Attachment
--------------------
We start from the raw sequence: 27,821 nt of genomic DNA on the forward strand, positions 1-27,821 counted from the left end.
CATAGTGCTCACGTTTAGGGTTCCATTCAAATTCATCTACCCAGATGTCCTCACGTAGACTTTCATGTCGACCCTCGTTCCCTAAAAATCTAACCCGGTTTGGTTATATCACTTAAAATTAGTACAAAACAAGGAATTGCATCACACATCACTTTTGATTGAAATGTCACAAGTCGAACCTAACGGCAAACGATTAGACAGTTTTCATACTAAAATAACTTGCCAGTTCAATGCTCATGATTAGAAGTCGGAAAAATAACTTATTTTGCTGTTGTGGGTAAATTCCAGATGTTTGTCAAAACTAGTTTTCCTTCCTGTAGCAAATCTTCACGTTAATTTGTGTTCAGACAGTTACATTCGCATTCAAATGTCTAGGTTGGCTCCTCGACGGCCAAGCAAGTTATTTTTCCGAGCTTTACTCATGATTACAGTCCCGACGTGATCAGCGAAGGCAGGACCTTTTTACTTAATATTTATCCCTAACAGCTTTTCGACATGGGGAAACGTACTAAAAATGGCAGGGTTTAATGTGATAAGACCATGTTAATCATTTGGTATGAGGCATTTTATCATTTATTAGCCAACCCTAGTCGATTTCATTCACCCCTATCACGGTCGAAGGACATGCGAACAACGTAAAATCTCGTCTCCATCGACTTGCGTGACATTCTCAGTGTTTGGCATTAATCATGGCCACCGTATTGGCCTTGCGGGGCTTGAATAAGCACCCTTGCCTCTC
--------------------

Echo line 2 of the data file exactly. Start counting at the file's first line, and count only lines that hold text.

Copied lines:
CATAGTGCTCACGTTTAGGGTTCCATTCAAATTCATCTACCCAGATGTCCTCACGTAGACTTTCATGTCGACCCTCGTTCCCTAAAAATCTAACCCGGTTTGGTTATATCACTTAAAATTAGTACAAAACAAGGAATTGCATCACACATCACTTTTGATTGAAATGTCACAAGTCGAACCTAACGGCAAACGATTAGACAGTTTTCATACTAAAATAACTTGCCAGTTCAATGCTCATGATTAGAAGTCGGAAAAATAACTTATTTTGCTGTTGTGGGTAAATTCCAGATGTTTGTCAAAACTAGTTTTCCTTCCTGTAGCAAATCTTCACGTTAATTTGTGTTCAGACAGTTACATTCGCATTCAAATGTCTAGGTTGGCTCCTCGACGGCCAAGCAAGTTATTTTTCCGAGCTTTACTCATGATTACAGTCCCGACGTGATCAGCGAAGGCAGGACCTTTTTACTTAATATTTATCCCTAACAGCTTTTCGACATGGGGAAACGTACTAAAAATGGCAGGGTTTAATGTGATAAGACCATGTTAATCATTTGGTATGAGGCATTTTATCATTTATTAGCCAACCCTAGTCGATTTCATTCACCCCTATCACGGTCGAAGGACATGCGAACAACGTAAAATCTCGTCTCCATCGACTTGCGTGACATTCTCAGTGTTTGGCATTAATCATGGCCACCGTATTGGCCTTGCGGGGCTTGAATAAGCACCCTTGCCTCTC